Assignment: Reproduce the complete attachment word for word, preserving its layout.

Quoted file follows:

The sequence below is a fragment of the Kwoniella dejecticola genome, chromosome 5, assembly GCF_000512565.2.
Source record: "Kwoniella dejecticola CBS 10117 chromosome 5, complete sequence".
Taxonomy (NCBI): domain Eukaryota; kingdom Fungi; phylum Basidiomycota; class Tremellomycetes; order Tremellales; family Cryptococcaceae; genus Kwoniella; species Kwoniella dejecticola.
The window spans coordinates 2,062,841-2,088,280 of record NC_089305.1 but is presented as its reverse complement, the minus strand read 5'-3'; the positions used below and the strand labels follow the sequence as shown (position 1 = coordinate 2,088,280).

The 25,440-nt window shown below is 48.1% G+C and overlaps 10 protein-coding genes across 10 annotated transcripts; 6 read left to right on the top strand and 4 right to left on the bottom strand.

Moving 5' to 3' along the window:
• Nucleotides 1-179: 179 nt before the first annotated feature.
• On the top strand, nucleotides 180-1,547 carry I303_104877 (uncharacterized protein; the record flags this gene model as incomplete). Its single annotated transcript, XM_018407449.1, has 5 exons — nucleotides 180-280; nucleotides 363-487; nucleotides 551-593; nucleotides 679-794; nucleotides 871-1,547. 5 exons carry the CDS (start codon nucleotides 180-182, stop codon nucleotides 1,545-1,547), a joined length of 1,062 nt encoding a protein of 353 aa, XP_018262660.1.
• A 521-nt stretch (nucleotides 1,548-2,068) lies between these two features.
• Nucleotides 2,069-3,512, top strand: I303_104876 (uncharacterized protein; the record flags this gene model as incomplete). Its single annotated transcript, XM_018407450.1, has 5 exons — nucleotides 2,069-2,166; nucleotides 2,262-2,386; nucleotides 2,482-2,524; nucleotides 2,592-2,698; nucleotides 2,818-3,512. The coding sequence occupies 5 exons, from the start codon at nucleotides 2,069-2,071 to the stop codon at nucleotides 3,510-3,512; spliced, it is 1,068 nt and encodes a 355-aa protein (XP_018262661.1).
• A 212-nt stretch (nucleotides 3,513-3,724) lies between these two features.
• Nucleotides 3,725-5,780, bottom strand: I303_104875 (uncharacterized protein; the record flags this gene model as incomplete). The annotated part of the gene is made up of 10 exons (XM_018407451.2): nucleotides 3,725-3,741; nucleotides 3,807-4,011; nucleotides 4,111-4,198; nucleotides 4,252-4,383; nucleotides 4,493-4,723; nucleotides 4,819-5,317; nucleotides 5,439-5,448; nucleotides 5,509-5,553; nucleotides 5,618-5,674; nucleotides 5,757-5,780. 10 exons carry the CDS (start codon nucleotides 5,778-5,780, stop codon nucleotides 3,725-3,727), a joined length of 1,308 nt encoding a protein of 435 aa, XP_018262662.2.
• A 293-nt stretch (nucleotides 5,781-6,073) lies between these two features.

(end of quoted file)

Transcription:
The sequence below is a fragment of the Kwoniella dejecticola genome, chromosome 5, assembly GCF_000512565.2.
Source record: "Kwoniella dejecticola CBS 10117 chromosome 5, complete sequence".
Taxonomy (NCBI): domain Eukaryota; kingdom Fungi; phylum Basidiomycota; class Tremellomycetes; order Tremellales; family Cryptococcaceae; genus Kwoniella; species Kwoniella dejecticola.
The window spans coordinates 2,062,841-2,088,280 of record NC_089305.1 but is presented as its reverse complement, the minus strand read 5'-3'; the positions used below and the strand labels follow the sequence as shown (position 1 = coordinate 2,088,280).

The 25,440-nt window shown below is 48.1% G+C and overlaps 10 protein-coding genes across 10 annotated transcripts; 6 read left to right on the top strand and 4 right to left on the bottom strand.

Moving 5' to 3' along the window:
• Nucleotides 1-179: 179 nt before the first annotated feature.
• On the top strand, nucleotides 180-1,547 carry I303_104877 (uncharacterized protein; the record flags this gene model as incomplete). Its single annotated transcript, XM_018407449.1, has 5 exons — nucleotides 180-280; nucleotides 363-487; nucleotides 551-593; nucleotides 679-794; nucleotides 871-1,547. 5 exons carry the CDS (start codon nucleotides 180-182, stop codon nucleotides 1,545-1,547), a joined length of 1,062 nt encoding a protein of 353 aa, XP_018262660.1.
• A 521-nt stretch (nucleotides 1,548-2,068) lies between these two features.
• Nucleotides 2,069-3,512, top strand: I303_104876 (uncharacterized protein; the record flags this gene model as incomplete). Its single annotated transcript, XM_018407450.1, has 5 exons — nucleotides 2,069-2,166; nucleotides 2,262-2,386; nucleotides 2,482-2,524; nucleotides 2,592-2,698; nucleotides 2,818-3,512. The coding sequence occupies 5 exons, from the start codon at nucleotides 2,069-2,071 to the stop codon at nucleotides 3,510-3,512; spliced, it is 1,068 nt and encodes a 355-aa protein (XP_018262661.1).
• A 212-nt stretch (nucleotides 3,513-3,724) lies between these two features.
• Nucleotides 3,725-5,780, bottom strand: I303_104875 (uncharacterized protein; the record flags this gene model as incomplete). The annotated part of the gene is made up of 10 exons (XM_018407451.2): nucleotides 3,725-3,741; nucleotides 3,807-4,011; nucleotides 4,111-4,198; nucleotides 4,252-4,383; nucleotides 4,493-4,723; nucleotides 4,819-5,317; nucleotides 5,439-5,448; nucleotides 5,509-5,553; nucleotides 5,618-5,674; nucleotides 5,757-5,780. 10 exons carry the CDS (start codon nucleotides 5,778-5,780, stop codon nucleotides 3,725-3,727), a joined length of 1,308 nt encoding a protein of 435 aa, XP_018262662.2.
• A 293-nt stretch (nucleotides 5,781-6,073) lies between these two features.